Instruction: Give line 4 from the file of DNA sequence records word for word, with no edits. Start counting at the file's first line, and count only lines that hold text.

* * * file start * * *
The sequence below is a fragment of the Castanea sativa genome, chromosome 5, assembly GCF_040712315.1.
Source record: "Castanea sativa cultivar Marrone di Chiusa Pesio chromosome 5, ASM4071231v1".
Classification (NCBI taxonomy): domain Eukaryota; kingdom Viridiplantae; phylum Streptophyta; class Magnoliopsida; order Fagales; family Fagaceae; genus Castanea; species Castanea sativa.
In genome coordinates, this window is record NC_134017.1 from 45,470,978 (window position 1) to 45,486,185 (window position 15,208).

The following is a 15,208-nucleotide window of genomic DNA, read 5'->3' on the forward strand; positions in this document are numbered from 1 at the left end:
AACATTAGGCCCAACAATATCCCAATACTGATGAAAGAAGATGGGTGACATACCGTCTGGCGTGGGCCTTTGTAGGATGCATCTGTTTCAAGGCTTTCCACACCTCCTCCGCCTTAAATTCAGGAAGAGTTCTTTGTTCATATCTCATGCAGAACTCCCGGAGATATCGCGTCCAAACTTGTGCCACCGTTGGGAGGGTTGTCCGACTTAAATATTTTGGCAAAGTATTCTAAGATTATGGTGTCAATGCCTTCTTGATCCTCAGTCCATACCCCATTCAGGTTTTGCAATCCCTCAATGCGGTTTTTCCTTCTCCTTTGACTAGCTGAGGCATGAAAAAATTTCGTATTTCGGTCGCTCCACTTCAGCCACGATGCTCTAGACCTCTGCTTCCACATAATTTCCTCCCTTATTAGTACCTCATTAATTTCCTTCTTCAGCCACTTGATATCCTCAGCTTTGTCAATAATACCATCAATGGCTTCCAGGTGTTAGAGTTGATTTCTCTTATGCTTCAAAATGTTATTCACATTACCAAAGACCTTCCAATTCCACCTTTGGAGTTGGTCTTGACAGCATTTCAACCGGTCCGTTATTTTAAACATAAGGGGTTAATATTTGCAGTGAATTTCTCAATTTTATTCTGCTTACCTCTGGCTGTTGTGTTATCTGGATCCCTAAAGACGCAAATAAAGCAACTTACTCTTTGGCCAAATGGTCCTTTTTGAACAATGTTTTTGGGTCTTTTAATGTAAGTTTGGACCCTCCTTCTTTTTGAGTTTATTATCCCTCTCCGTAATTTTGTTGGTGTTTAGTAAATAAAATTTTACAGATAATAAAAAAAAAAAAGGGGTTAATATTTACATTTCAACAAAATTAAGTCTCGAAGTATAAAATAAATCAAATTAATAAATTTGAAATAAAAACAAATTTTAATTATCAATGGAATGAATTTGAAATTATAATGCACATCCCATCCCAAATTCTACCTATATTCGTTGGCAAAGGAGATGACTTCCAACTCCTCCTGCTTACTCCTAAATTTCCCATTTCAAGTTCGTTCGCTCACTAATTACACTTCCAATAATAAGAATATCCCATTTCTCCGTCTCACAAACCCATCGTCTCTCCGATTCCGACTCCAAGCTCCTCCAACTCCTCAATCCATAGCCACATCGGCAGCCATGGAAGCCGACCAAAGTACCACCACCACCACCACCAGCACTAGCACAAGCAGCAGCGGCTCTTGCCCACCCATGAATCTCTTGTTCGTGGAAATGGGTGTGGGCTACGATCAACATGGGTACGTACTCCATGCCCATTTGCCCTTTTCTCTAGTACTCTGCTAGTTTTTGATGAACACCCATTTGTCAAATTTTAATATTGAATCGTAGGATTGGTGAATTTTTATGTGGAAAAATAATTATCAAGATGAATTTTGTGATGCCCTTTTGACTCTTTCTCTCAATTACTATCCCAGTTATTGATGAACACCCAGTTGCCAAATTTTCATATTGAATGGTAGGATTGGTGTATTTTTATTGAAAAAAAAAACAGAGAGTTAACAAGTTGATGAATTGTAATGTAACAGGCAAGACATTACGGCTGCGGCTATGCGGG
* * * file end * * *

In genome coordinates, this window is record NC_134017.1 from 45,470,978 (window position 1) to 45,486,185 (window position 15,208).